"Although an acute coronary syndrome is ultimately diagnosed in only 10 to 15% of patients who present with chest pain, the majority of these patients are admitted to hospitals, at an estimated cost of over $3 billion annually."
This is, essentially, the statement of problem from the NEJM article, sponsored by Siemens, regarding the use of coronary CT angiograms in the Emergency Department on low-to-intermediate risk chest pain. They are clearly huge fans of CCTA up at the University of Pennsylvania, and I hate to think it has something to do with the parade of imaging technology companies and patent applications listed as disclosures by the authors.
In this study, the authors enrolled 1,392 patients with chest pain with the goal of testing the primary hypothesis that "patients without clinically significant coronary disease on CCTA (i.e., no coronary-artery stenosis ≥50%) would have a 30-day rate of cardiac death or myocardial infarction of less than 1%."
Good news! They were right. Bad news: their entire enrolled cohort had a 30-day death or MI rate of only nearly 1%. It's rather incredible, really, that they have this entire article in which they sing the praises of CCTA for identifying low-risk chest pain, when in reality, they gloss over the fact that they simply could have sent home every single patient in the study without doing a single additional test and only nearly 1% would have had death or MI within 30 days.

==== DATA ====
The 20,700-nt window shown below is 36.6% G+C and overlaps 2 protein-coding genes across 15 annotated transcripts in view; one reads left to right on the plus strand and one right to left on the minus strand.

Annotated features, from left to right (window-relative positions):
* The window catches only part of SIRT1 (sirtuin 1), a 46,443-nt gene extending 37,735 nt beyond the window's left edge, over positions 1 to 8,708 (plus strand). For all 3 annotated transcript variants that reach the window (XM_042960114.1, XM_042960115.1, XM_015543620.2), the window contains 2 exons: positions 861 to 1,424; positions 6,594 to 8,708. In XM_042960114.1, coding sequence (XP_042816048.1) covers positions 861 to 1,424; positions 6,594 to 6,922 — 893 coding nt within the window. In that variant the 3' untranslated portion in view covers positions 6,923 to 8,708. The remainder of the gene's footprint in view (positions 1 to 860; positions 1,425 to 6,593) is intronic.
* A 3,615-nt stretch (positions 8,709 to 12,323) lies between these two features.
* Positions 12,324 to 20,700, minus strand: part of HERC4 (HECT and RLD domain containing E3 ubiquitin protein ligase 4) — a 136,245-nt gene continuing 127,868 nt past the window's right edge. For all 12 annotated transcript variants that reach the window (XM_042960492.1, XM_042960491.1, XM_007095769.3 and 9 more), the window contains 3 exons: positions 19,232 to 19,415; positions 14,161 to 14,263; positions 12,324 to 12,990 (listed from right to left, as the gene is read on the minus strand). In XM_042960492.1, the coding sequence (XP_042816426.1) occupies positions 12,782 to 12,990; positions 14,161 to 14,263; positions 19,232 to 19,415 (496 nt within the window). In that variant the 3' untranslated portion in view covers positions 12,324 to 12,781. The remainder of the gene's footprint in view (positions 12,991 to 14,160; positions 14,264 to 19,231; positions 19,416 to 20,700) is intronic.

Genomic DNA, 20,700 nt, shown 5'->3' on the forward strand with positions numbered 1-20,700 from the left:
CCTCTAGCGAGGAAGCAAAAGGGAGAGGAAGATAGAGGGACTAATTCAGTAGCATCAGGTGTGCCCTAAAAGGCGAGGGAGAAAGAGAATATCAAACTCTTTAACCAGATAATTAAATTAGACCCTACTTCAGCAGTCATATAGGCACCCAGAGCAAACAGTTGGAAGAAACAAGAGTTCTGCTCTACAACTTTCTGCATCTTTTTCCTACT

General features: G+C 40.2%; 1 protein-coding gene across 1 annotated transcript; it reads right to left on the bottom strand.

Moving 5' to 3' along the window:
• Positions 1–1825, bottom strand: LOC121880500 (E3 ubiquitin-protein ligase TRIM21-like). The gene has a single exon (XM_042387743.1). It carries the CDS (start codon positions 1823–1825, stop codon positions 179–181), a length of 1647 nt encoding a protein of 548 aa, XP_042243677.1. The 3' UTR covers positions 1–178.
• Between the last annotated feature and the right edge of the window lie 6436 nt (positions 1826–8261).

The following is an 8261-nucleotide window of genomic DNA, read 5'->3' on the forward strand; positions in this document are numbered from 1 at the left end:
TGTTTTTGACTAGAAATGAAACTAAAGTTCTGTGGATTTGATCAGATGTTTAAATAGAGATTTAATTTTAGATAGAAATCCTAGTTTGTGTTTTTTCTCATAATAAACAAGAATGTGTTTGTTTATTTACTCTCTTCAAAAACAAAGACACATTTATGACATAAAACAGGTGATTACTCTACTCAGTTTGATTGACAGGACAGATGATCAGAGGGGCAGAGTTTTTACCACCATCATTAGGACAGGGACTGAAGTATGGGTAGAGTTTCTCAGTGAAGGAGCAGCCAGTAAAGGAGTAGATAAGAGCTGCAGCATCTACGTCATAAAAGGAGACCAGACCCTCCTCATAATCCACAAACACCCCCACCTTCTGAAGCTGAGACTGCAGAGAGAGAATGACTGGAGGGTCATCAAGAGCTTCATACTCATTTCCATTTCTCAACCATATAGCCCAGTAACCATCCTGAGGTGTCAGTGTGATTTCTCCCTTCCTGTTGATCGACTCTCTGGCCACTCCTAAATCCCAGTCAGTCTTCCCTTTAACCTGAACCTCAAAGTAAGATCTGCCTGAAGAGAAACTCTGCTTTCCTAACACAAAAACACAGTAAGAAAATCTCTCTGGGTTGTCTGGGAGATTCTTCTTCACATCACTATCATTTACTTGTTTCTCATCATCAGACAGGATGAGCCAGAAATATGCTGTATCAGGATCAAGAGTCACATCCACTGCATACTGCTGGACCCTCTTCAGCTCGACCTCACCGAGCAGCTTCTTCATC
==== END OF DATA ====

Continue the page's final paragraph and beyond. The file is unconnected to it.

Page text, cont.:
Going back to their essential statement of problem, it might be true that CCTA were valuable if they were looking to apply it in a population and practice environment in which we were actually hospitalizing patients with a 10-15% rule-in rate. However, the opposite of what these authors propose is the real truth - clinically identify all the low-risk chest pain and stop doing all these expensive tests! They claim it expedites discharge from the Emergency Department, which, in theory, saves money - but it isn't! Despite 90% of their CCTA being negative for stenosis >50%, they still end up admitting half their CCTA cohort. Even the negative CCTA cohort, while their length of stay is reduced to 12 hours, still means they're being placed in observation status and billed an additional separate observation code - which in many places is a protocolized chest pain observation unit run by the Emergency Department.
This is simply a bad solution to bad baseline practice patterns. The measurable benefit here isn't to the patient, it's to the malpractice risk of the physician, to Siemens and other sponsors of the study, and likely to the Emergency Departments whose billing increases for these short stay observation patients.
"CT Angiography for Safe Discharge of Patients with Possible Acute Coronary Syndromes"